How Religion's Demand for Obedience Keeps Us in the Dark Ages
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Another influential Christian writer and one of the intellectual fathers of the modern religious right, Francis Schaeffer, put the same thought -- the same demand for mental slavery -- in even blunter terms:
I am false or confused if I sing about Christ's Lordship and contrive to retain areas of my own life that are autonomous. This is true if it is my sexual life that is autonomous, but it is at least equally true if it is my intellectual life that is autonomous -- or even my intellectual life in a highly selective area. Any autonomy is wrong.
Just to prove that none of these are flukes, here's one more quote, this time from Christian evangelical pastor Ray Stedman, excerpted from his sermon titled " Bringing Thoughts Into Captivity":
I have noticed through the years that the intellectual life is often the last part of a Christian to be yielded to the right of Jesus Christ to rule. Somehow we love to retain some area of our intellect, of our thought-life, reserved from the control of Jesus Christ. For instance, we reserve the right to judge Scripture, as to what we will or will not agree with, what we will or will not accept... [Disagreeing with any part of the Bible] represents a struggle with the Lordship of Christ; his right to rule over every area of life, his right to control the thought-life, every thought taken captive to obey him.
Nor is the demand for mindless obedience confined to Christianity. Here's how one Jewish rabbi explained the rationale for the kosher dietary laws, recounted in Richard Dawkins' essay " Viruses of the Mind":
That most of the Kashrut laws are divine ordinances without reason given is 100 percent the point. It is very easy not to murder people. Very easy. It is a little bit harder not to steal because one is tempted occasionally. So that is no great proof that I believe in God or am fulfilling His will. But, if He tells me not to have a cup of coffee with milk in it with my mincemeat and peas at lunchtime, that is a test. The only reason I am doing that is because I have been told to so do. It is something difficult.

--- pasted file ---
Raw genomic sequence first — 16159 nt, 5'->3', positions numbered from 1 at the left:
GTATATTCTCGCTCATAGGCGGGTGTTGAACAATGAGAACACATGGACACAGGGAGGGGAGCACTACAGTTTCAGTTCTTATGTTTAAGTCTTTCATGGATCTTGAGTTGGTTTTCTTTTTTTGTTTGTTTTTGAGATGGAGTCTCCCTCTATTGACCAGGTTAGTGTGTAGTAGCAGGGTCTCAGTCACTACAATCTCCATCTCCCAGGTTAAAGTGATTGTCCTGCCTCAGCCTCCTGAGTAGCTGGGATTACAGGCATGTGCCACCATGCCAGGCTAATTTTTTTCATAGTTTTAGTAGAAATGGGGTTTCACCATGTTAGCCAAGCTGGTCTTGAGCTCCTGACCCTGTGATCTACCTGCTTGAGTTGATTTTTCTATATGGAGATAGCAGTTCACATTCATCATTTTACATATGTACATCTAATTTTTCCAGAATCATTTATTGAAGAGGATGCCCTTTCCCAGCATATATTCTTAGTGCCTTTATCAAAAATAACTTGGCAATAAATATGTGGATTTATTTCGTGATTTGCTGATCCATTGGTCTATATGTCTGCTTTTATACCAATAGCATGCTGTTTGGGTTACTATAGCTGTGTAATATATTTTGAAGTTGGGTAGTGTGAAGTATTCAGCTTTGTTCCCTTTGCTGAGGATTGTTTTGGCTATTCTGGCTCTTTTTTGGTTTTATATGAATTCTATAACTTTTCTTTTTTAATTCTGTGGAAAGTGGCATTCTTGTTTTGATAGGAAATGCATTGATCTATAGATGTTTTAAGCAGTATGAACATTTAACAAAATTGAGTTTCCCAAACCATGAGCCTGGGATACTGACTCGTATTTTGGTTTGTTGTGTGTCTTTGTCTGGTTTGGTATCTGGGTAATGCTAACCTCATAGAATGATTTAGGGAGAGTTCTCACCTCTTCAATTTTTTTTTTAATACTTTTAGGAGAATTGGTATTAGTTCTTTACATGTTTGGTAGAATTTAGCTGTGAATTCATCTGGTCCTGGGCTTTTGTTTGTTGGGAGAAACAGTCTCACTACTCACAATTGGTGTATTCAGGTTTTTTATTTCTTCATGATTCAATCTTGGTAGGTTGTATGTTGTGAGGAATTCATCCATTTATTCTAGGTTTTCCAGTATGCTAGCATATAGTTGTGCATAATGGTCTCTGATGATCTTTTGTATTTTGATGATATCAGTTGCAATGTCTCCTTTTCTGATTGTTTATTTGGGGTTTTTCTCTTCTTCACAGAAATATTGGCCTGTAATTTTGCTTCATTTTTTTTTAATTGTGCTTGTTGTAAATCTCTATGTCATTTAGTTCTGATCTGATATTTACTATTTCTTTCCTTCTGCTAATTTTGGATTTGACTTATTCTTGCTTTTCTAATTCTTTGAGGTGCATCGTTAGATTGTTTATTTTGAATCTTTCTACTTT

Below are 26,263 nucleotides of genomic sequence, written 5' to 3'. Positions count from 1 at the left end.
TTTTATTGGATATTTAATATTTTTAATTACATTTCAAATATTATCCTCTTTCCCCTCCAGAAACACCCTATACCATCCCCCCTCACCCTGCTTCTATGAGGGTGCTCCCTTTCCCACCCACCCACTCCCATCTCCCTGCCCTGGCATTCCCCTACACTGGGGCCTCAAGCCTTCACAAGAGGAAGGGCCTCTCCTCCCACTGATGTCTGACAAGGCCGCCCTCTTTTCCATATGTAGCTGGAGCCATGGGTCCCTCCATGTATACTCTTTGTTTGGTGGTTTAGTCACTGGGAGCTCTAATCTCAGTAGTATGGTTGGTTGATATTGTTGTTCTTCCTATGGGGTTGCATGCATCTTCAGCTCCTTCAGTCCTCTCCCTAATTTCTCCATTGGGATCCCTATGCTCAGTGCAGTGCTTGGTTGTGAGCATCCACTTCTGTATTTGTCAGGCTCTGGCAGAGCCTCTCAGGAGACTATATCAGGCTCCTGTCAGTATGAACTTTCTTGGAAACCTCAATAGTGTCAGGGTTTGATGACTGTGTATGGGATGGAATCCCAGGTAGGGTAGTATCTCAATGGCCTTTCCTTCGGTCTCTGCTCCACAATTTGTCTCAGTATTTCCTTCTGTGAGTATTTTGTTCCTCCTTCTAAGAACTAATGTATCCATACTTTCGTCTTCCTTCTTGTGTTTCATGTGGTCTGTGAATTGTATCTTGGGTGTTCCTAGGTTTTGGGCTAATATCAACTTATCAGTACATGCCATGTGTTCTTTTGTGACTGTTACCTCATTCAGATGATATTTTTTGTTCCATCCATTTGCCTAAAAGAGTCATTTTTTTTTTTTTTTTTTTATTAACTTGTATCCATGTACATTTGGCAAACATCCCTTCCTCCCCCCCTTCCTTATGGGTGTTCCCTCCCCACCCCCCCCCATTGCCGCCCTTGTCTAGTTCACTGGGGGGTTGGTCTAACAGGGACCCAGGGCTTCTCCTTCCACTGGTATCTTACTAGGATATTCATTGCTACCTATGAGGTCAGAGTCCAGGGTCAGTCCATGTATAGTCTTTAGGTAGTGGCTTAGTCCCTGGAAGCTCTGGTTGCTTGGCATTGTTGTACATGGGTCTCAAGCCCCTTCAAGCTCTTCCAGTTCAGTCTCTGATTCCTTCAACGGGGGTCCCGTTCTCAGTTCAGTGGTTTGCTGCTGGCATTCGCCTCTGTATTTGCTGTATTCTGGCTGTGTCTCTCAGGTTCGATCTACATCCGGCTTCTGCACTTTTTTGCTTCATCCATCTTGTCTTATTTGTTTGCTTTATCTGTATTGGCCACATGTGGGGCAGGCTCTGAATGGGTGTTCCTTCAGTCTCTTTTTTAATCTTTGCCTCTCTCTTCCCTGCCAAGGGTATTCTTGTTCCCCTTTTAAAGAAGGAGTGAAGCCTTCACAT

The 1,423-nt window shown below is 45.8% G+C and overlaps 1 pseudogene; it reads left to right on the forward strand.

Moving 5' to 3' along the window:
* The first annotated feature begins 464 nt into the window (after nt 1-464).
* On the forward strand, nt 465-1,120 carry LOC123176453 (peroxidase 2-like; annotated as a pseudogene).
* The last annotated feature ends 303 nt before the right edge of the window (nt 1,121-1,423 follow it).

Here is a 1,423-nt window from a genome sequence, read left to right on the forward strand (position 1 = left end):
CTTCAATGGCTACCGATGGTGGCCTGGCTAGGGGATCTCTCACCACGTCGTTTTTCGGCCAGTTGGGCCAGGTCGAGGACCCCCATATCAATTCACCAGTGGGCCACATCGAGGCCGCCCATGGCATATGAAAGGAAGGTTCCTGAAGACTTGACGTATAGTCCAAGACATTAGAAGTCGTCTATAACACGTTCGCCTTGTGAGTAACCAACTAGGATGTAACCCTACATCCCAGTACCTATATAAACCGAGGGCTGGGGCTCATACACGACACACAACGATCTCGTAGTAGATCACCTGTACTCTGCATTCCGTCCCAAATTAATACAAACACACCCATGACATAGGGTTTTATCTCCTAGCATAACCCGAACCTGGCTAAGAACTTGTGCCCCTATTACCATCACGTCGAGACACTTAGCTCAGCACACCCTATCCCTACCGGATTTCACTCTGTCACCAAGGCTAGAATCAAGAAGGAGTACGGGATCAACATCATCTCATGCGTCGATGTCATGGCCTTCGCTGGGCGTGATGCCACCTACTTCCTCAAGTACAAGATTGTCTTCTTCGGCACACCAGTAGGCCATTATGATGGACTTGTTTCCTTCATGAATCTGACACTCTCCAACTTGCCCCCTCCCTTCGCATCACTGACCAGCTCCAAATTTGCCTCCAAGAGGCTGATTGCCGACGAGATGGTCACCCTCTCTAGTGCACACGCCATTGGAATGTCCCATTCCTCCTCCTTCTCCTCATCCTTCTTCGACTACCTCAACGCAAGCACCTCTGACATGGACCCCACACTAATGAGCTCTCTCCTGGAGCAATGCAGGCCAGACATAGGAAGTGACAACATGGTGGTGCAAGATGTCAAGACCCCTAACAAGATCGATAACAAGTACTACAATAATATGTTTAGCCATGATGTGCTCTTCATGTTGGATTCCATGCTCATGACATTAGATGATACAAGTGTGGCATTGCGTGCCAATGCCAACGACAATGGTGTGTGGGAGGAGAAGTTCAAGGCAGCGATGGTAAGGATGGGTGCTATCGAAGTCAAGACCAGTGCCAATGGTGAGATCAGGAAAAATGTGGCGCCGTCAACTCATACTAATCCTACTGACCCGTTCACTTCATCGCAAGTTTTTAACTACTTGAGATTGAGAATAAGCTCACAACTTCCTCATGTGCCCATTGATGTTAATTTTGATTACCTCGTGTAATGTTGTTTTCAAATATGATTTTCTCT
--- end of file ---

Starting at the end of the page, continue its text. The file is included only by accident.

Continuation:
In other words, the kosher laws have no reason or justification, and that's a good thing, because they teach people the habit of unquestioning obedience, which should be encouraged. This uncannily resembles a piece of parenting advice from Stephen Colbert, who satirically wrote that "Arbitrary rules teach kids discipline: If every rule made sense, they wouldn't be learning respect for authority, they'd be learning logic." Religious authorities like this rabbi are making the exact same argument in all seriousness! And then, of course, there's Islam, whose very name is Arabic for "submission."
The social scientist Jonathan Haidt has identified what he calls the five foundations of morality: harm/care, fairness/reciprocity, in-group/loyalty, authority/respect, and purity/sanctity. Surveys from all over the world find that self-identified conservatives put far more emphasis on the last three, two of which are fundamental to a worldview based on obedience and submission. The implied similarity between conservatism and fundamentalist religion is too obvious to ignore, particularly in America, where the conservative political party is dominated by an especially regressive and belligerent strain of evangelical Christianity.
And like political conservatism in general, many religious rules are actively destructive to human liberty and happiness. Christian church leaders claim we should prohibit same-sex marriage and abortion and restrict access to birth control; ultra-Orthodox Jewish zealots want to erase women from public life; Islamic theocracies want to make it illegal to criticize or dissent from their beliefs. If moral commands could only be backed up by appeals to reason or human good, these unfounded and harmful laws would vanish overnight. Instead, the people who make these rules and want us to obey them claim that they're messengers of the will of God, and thus no further justification is needed. It bears emphasizing that this is the exact same argument made by ancient monarchs and tyrants, all of whom used this idea to justify atrocious cruelty.